Since Barack Obama’s landslide election victory, the Tories have been trying to hide the fact that their candidate lost and the people of America totally rejected the brand of conservatism shared by John McCain’s Republicans and David Cameron’s Conservative Party. They even have the audacity to claim that like Barack Obama they represent change, when in fact they are the same old Tories with more in common with the losing presidential candidate than they like to let on.
George Osborne takes a trip to Washington and meets with Senator McCain. Even though he is not part of the current administration the Tories want “to build relations with people who will be of influence in Washington in the future. Not just people of influence today.”
Senator McCain gives an interview in The Spectator where he compares Cameron to JFK and says “It’s very obvious to me that what Mr Cameron is trying to do is what I’ve been trying to do: preserve your base principles and philosophies, but also see how you can shape those policies to attract what is viewed as the independent voter, or the great middle of the British electorate.”
Senator McCain arrives in Bournemouth to address Tory Party Conference. He hails Cameron’s “able and determined” leadership and pays tribute to the “unity, confidence and principled sense of purpose that distinguishes British Conservatives under the leadership of my friend David Cameron”. He then winds up by saying “So, my friends, let me close by reiterating how grateful I am for this opportunity, and how greatly encouraged and proud I am to the see my fellow conservatives in Great Britain, under David Cameron’s very able and determined leadership, stand up to stake your claim for leadership with honesty, courage and resolve.” McCain gets loud applause from the Tories when he tells them “government that governs best,governs least.”
Cameron sets out in Time Magazine exactly where he stands when it comes to American politics, saying “Obviously the Republicans are our sister party. We’re together in the International Democratic Union and other bodies and there are good and strong ties there.”
Cameron heaps praise on McCain during a speech at a dinner at the World Economic Forum in Davos saying “Every generation has to fight and win the argument for free trade and open markets. Just look at the presidential election in the US. On both sides of the political divide, there are candidates advocating protectionist policies. There is one clear exception – and I admire him a great deal for his stance. Senator John McCain did my party the great honour of addressing our annual conference two years ago, and we saw then the courage and conviction that saw him go to Michigan and tell the voters directly that the old jobs weren’t coming back and that protectionism was no answer to today’s economic problems. He didn’t win the primary, but he certainly won a lot of respect.”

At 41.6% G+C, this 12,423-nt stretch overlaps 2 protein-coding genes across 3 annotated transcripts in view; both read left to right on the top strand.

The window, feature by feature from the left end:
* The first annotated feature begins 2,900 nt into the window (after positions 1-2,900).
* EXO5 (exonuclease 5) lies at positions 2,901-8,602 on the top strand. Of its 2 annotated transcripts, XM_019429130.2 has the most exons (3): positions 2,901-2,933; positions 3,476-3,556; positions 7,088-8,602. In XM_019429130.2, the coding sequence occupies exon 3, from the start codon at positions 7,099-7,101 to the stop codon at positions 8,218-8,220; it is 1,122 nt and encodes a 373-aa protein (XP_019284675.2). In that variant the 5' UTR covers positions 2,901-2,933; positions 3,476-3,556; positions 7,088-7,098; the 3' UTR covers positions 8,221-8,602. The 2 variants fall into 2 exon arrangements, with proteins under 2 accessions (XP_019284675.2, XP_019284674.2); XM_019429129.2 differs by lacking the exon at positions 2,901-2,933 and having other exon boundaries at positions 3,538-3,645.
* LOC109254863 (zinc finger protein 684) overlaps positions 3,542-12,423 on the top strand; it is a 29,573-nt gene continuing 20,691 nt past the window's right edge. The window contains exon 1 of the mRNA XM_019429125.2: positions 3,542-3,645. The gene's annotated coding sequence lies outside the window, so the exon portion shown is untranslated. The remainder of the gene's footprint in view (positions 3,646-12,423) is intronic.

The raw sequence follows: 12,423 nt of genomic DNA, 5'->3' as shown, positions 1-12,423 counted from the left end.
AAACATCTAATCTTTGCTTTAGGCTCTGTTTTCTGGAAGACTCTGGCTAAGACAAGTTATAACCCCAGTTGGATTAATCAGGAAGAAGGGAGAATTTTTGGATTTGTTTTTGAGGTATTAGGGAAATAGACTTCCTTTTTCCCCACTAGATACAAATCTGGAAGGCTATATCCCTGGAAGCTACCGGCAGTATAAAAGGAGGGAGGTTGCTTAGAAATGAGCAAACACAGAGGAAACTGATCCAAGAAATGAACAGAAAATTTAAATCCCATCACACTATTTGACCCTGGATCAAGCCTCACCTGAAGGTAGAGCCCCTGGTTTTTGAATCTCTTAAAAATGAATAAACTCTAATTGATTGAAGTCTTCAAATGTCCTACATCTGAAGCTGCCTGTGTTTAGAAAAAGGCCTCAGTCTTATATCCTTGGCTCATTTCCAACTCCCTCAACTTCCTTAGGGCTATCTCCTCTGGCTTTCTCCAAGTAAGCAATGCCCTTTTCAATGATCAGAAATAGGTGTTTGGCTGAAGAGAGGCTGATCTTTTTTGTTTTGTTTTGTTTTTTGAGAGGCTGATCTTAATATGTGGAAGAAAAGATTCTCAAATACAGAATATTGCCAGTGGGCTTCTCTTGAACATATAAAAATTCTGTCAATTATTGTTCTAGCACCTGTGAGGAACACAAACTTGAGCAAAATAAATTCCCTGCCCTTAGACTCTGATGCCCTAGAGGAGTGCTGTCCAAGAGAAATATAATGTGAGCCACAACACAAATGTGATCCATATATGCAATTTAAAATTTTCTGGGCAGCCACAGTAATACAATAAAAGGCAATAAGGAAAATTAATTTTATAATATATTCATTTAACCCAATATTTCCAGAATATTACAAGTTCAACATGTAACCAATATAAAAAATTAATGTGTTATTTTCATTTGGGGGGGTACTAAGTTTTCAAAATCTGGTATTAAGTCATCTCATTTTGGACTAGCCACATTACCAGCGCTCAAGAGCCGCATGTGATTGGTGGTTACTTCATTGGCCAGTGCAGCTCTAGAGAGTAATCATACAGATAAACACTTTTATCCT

Cameron welcomes McCain to his office in Westminster. According to a press release from Conservative Central Office “David and Sen. McCain discussed ways to broaden the appeal of moderate Conservatism.”
Cameron declares “I’m a huge fan of John McCain and think he’d make a great president.”
The Current Situation
Cameron’s Tories are trying to hitch a ride on Obama’s coat tails by claiming they share his vision for change. However, it is the Labour Party that shares Obama’s progressive politics and his belief in the need for bold government action to stave off the worst effects of the current economic downturn. The Tories oppose the activist and interventionist approach of Gordon Brown and Barack Obama, like McCain they believe “The government that governs best, governs least” and would leave people to fend for themselves as jobs are lost and homes repossessed. When the American people elected their new president they rejected everything Cameron’s Tories stand for.
The Republicans and the Conservatives
The Conservative and the Republican Party both belong to the International Democrat Union, founded by George Bush Senior, Margaret Thatcher and other right wing leaders in 1983. The IDU provides a forum in which Parties holding similar beliefs can come together and exchange views on matters of policy and organisational interest, so that they can learn from each other, act together, establish contacts and speak with one strong voice to promote democracy and centre-right policies.